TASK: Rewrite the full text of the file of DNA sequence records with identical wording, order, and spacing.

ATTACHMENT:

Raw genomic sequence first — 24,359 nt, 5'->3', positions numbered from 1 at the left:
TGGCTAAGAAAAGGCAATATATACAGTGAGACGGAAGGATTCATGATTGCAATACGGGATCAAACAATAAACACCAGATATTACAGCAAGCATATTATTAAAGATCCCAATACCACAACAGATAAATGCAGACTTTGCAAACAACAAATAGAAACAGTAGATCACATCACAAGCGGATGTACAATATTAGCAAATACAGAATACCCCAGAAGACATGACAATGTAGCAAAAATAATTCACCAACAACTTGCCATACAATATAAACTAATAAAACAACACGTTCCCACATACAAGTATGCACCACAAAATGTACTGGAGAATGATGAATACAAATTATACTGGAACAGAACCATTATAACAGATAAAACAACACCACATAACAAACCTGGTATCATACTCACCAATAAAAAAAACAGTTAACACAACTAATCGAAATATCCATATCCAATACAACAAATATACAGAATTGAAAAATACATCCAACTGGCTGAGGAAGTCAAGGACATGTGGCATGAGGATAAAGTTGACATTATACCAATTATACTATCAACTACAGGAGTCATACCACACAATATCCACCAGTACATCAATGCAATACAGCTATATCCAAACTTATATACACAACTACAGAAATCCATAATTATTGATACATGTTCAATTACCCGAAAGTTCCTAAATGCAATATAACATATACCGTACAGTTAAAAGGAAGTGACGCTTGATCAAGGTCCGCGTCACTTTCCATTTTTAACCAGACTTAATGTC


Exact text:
Raw genomic sequence first — 24,359 nt, 5'->3', positions numbered from 1 at the left:
TGGCTAAGAAAAGGCAATATATACAGTGAGACGGAAGGATTCATGATTGCAATACGGGATCAAACAATAAACACCAGATATTACAGCAAGCATATTATTAAAGATCCCAATACCACAACAGATAAATGCAGACTTTGCAAACAACAAATAGAAACAGTAGATCACATCACAAGCGGATGTACAATATTAGCAAATACAGAATACCCCAGAAGACATGACAATGTAGCAAAAATAATTCACCAACAACTTGCCATACAATATAAACTAATAAAACAACACGTTCCCACATACAAGTATGCACCACAAAATGTACTGGAGAATGATGAATACAAATTATACTGGAACAGAACCATTATAACAGATAAAACAACACCACATAACAAACCTGGTATCATACTCACCAATAAAAAAAACAGTTAACACAACTAATCGAAATATCCATATCCAATACAACAAATATACAGAATTGAAAAATACATCCAACTGGCTGAGGAAGTCAAGGACATGTGGCATGAGGATAAAGTTGACATTATACCAATTATACTATCAACTACAGGAGTCATACCACACAATATCCACCAGTACATCAATGCAATACAGCTATATCCAAACTTATATACACAACTACAGAAATCCATAATTATTGATACATGTTCAATTACCCGAAAGTTCCTAAATGCAATATAACATATACCGTACAGTTAAAAGGAAGTGACGCTTGATCAAGGTCCGCGTCACTTTCCATTTTTAACCAGACTTAATGTC